Artist Paint Application and Personal Flair

Application & Personality:
By Ron Gribble

Artist Paint ron gribble school paints


If you cannot do more than a photograph, then why take a photograph in the first place and save yourself a lot of time and agony!


This is to a large degree my personal opinion, but it is also the opinion of many top art judges who allocate points to what they call "application" and "flair".

In brief, how was the Paint or other medium applied? With confidence? Accurately but boldly? Can we see the artist's personality in the way he applies the medium? Does this application contribute to the over-all mood of the work?
Lets look at a portrait for example. Is it rendered with brush strokes that are bold and angular to depict movement, or youth, or vertical and horizontal to depict a more conservative subject?

I often see work that is very well done, but too photographic. The artist has used too little personal flair. This is a real problem when painting a portrait of a person or animal, that has to be absolutely accurate. Try one or all of the following;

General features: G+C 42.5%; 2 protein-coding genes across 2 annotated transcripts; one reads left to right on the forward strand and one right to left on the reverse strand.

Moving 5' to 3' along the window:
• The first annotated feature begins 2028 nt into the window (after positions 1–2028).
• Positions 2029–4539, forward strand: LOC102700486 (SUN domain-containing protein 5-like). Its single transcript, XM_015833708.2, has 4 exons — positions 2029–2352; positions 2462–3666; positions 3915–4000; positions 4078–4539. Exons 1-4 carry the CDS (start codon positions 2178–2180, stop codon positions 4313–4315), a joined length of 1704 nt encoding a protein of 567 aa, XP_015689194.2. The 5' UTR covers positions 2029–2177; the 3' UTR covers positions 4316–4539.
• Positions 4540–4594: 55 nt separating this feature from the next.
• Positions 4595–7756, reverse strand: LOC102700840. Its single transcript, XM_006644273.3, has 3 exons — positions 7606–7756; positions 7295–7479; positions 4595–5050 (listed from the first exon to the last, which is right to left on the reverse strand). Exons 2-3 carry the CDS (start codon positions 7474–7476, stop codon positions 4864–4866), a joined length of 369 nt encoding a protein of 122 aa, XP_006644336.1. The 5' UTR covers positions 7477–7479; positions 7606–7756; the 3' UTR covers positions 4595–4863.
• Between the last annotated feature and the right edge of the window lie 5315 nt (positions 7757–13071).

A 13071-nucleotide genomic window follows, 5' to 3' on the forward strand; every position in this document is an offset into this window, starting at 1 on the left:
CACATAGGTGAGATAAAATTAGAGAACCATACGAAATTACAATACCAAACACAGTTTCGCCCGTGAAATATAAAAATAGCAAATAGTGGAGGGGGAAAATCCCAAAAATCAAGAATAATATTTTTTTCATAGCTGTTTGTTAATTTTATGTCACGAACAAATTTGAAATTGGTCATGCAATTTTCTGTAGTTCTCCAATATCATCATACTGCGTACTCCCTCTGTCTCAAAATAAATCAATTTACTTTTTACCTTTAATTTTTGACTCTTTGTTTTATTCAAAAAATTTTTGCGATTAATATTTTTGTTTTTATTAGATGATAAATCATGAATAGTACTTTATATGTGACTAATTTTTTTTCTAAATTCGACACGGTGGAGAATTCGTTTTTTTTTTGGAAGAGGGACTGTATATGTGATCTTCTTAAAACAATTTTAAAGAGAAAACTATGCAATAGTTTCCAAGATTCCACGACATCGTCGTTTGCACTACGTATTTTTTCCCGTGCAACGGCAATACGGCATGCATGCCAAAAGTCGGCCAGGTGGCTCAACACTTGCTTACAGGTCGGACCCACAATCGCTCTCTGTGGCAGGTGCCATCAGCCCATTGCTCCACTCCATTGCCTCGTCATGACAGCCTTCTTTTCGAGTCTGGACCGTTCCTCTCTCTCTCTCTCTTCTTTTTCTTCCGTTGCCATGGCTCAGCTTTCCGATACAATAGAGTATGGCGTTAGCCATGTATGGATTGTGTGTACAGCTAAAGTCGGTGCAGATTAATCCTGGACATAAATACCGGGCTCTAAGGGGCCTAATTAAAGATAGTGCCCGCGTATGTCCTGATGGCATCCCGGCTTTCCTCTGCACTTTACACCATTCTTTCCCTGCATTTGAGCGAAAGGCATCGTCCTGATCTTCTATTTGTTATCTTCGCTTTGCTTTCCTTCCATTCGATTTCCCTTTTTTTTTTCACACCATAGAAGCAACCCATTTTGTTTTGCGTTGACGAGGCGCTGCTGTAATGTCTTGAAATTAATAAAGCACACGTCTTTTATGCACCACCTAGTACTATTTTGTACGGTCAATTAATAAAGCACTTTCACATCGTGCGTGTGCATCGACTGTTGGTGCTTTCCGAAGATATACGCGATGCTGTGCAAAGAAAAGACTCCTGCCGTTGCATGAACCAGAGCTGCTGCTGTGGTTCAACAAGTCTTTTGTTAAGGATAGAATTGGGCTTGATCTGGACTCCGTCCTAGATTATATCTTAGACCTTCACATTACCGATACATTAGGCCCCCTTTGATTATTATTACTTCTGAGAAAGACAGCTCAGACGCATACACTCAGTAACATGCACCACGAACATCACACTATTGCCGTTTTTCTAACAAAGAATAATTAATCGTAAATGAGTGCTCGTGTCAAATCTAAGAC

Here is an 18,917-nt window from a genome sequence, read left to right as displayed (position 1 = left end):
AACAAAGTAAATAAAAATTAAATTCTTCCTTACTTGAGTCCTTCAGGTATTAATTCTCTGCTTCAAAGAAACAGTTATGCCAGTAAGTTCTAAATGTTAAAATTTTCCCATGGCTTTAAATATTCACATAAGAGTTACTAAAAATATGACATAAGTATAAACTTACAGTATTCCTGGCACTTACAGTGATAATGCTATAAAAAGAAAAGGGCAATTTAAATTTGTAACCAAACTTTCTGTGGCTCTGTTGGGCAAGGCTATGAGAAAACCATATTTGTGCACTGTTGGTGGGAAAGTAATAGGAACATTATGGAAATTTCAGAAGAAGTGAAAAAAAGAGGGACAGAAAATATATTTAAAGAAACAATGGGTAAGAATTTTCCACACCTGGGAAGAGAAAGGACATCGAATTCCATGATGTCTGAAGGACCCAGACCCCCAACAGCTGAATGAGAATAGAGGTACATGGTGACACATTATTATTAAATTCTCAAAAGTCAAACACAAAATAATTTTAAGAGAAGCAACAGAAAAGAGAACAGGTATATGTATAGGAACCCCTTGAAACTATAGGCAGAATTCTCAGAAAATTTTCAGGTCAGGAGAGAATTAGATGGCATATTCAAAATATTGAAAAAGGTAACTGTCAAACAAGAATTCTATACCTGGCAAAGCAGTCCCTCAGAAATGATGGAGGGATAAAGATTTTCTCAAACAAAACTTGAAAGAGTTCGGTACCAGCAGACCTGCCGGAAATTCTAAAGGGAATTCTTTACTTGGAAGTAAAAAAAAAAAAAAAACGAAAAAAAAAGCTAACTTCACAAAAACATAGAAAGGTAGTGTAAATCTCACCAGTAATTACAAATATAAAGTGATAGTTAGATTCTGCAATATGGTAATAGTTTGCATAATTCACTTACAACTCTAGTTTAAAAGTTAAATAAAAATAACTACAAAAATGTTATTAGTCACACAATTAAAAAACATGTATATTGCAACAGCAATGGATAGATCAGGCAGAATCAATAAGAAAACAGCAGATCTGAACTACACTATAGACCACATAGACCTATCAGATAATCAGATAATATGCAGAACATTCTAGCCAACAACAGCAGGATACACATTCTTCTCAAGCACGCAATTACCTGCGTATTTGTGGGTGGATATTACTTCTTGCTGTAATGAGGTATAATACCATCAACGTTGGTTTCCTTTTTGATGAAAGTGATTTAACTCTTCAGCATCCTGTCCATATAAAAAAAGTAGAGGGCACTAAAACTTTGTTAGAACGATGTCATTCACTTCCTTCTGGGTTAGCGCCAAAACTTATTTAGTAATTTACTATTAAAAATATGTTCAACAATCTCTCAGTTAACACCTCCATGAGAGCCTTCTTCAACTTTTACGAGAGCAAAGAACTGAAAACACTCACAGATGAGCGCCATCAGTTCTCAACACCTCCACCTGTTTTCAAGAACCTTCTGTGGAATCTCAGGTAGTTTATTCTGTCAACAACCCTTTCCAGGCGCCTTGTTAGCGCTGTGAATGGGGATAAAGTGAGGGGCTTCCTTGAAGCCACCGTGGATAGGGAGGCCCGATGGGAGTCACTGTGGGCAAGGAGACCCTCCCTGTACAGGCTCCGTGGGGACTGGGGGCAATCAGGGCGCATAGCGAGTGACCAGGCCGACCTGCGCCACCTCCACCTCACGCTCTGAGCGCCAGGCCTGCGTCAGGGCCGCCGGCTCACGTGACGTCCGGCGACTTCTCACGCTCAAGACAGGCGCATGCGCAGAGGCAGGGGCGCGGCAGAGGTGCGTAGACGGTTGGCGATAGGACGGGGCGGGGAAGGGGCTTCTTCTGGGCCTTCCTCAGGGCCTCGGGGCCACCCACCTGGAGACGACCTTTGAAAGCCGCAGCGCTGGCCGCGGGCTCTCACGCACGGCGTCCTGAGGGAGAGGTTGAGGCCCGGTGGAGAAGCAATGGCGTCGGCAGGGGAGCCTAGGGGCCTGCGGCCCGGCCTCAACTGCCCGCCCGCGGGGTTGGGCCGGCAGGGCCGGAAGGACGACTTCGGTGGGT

After you have achieved the likeness needed, go back over the work and "loosen it up".

That is, stroke in big and bold impasto strokes in places to take away the fiddly little brush details. Cover small brush strokes with larger ones, medium strokes with bigger and big strokes with even bigger ones. Take care, because there are places that you will just have to leave fiddly to retain the likeness, as in the eyes for example.

Soften up an area or two so that the main subject blends with the background. Take detail out of the areas that are not of immediate interest, such as towards the corners.    I have used a portrait as an example, but the same thing applies to everything, including landscapes.

Happy Painting 
Ron Gribble
www.rongribble.com

www.FASpaints.com
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